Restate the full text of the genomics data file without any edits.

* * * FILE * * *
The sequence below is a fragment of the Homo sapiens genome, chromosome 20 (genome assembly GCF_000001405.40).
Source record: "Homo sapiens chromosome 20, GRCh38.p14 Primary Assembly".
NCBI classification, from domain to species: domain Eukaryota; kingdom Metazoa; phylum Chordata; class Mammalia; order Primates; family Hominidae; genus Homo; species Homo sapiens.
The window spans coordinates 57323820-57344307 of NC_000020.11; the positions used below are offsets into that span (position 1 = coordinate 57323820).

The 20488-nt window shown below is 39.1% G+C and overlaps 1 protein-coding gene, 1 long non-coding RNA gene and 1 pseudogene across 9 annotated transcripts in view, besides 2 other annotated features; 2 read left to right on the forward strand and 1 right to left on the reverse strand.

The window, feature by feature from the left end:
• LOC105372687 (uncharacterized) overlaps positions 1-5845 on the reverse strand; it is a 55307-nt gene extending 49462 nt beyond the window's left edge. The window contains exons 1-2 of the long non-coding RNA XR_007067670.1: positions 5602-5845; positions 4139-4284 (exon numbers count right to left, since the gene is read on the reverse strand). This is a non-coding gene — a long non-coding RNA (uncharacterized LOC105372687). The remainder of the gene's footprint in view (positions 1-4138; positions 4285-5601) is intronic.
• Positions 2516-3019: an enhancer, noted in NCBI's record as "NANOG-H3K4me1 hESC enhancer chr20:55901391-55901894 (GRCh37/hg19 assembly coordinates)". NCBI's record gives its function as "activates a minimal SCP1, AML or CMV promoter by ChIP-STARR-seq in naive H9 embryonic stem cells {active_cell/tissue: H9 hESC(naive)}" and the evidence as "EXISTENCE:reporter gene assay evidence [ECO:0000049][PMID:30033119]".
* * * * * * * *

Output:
The sequence below is a fragment of the Homo sapiens genome, chromosome 20 (genome assembly GCF_000001405.40).
Source record: "Homo sapiens chromosome 20, GRCh38.p14 Primary Assembly".
NCBI classification, from domain to species: domain Eukaryota; kingdom Metazoa; phylum Chordata; class Mammalia; order Primates; family Hominidae; genus Homo; species Homo sapiens.
The window spans coordinates 57323820-57344307 of NC_000020.11; the positions used below are offsets into that span (position 1 = coordinate 57323820).

The 20488-nt window shown below is 39.1% G+C and overlaps 1 protein-coding gene, 1 long non-coding RNA gene and 1 pseudogene across 9 annotated transcripts in view, besides 2 other annotated features; 2 read left to right on the forward strand and 1 right to left on the reverse strand.

The window, feature by feature from the left end:
• LOC105372687 (uncharacterized) overlaps positions 1-5845 on the reverse strand; it is a 55307-nt gene extending 49462 nt beyond the window's left edge. The window contains exons 1-2 of the long non-coding RNA XR_007067670.1: positions 5602-5845; positions 4139-4284 (exon numbers count right to left, since the gene is read on the reverse strand). This is a non-coding gene — a long non-coding RNA (uncharacterized LOC105372687). The remainder of the gene's footprint in view (positions 1-4138; positions 4285-5601) is intronic.
• Positions 2516-3019: an enhancer, noted in NCBI's record as "NANOG-H3K4me1 hESC enhancer chr20:55901391-55901894 (GRCh37/hg19 assembly coordinates)". NCBI's record gives its function as "activates a minimal SCP1, AML or CMV promoter by ChIP-STARR-seq in naive H9 embryonic stem cells {active_cell/tissue: H9 hESC(naive)}" and the evidence as "EXISTENCE:reporter gene assay evidence [ECO:0000049][PMID:30033119]".